Sunday, February 10, 2008

Setting timeouts in Delphi SOAP

Source: http://shenoyatwork.blogspot.com/2006/11/setting-timeouts-in-delphi-soap.html

If you want to timeout your webservice call - either connecting, sending or receiving, you may be tempted to use the HttpRio.HttpWebNode properties: ConnectTimeout, SendTimeout and ReceiveTimeout. You will then face this error:

"The data area passed to a system call is too small. - URL:{some url here} - SOAPAction:{some other text here}"

The problem here is that calls made to InternetSetOption (in SOAPHTTPTrans.pas in the THTTPReqResp.Send procedure) is throwing an error. This is weird because although it returns an error code it does exactly what you want! There are calls to check the return code in the above file, and those checks fail.

Well, I'm not going to ask you to change the Borland source code this time. There's a way around it.

The way for you to do this is:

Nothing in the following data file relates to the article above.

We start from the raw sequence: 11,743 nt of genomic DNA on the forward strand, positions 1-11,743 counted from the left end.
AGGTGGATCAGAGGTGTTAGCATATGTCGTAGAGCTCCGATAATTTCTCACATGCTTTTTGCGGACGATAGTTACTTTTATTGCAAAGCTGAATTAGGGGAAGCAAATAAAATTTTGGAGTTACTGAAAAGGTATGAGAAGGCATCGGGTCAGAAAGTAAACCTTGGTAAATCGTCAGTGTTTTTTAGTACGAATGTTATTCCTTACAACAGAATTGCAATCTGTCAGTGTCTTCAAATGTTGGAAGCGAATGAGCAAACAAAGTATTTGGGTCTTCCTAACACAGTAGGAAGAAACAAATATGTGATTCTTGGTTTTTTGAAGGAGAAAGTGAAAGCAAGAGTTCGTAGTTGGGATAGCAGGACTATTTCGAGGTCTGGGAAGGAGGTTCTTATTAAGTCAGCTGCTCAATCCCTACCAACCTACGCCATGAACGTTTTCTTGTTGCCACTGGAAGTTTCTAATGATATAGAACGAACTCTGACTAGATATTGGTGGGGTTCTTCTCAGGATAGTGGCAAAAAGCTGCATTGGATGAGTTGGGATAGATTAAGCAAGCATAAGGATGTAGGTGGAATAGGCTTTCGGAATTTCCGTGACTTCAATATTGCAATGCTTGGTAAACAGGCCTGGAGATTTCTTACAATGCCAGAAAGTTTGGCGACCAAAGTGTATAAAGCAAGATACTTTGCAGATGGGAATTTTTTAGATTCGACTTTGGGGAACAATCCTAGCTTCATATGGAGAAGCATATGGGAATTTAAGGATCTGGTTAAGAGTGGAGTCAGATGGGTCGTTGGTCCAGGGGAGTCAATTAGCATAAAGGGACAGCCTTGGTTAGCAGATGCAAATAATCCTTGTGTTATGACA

1) Do not set the ReceiveTimeout or the ConnectTimeout or other timeout properties of HTTPRio.HTTPWebNode.

2) Handle HTTPRio.HttpWebNode.BeforePost event and do this:

procedure TForm2.HTTPRIO1HTTPWebNode1BeforePost(
const HTTPReqResp: THTTPReqResp; Data: Pointer);
var TimeOut : integer;
begin
TimeOut := 2000; // in milleseconds.
InternetSetOption(Data,
INTERNET_OPTION_RECEIVE_TIMEOUT,
Pointer(@TimeOut),
SizeOf(TimeOut));
end;


(Do not check the return code of InternetSetOption above. It returns an error although everything's fine)

Note: This only works for INTERNET_OPTION_RECEIVE_TIMEOUT. The connect timeout (INTERNET_OPTION_CONNECT_TIMEOUT) and Send Timeout (INTERNET_OPTION_SEND_TIMEOUT) are broken with WinInet in synchronous mode (as HTTPRio uses) - check this Microsoft Support article. That means if you want to configure Send or Connect timeouts, you must use a different thread or use WinInet asynchronously (which is not at all an easy thing with HttpRio).

Wednesday, October 18, 2006

Showing Download Progress with .NET webservice clients

Let's say you were interested in displaying a progress bar in your .NET application form while a BIG SOAP message was coming down the line. There's an MSDN Article by Matt Powell explaining how you can do exactly that.

I managed to finally get it to twist and turn and
actually work with my Delphi (Win32) "Showing SOAP Download progress" article code.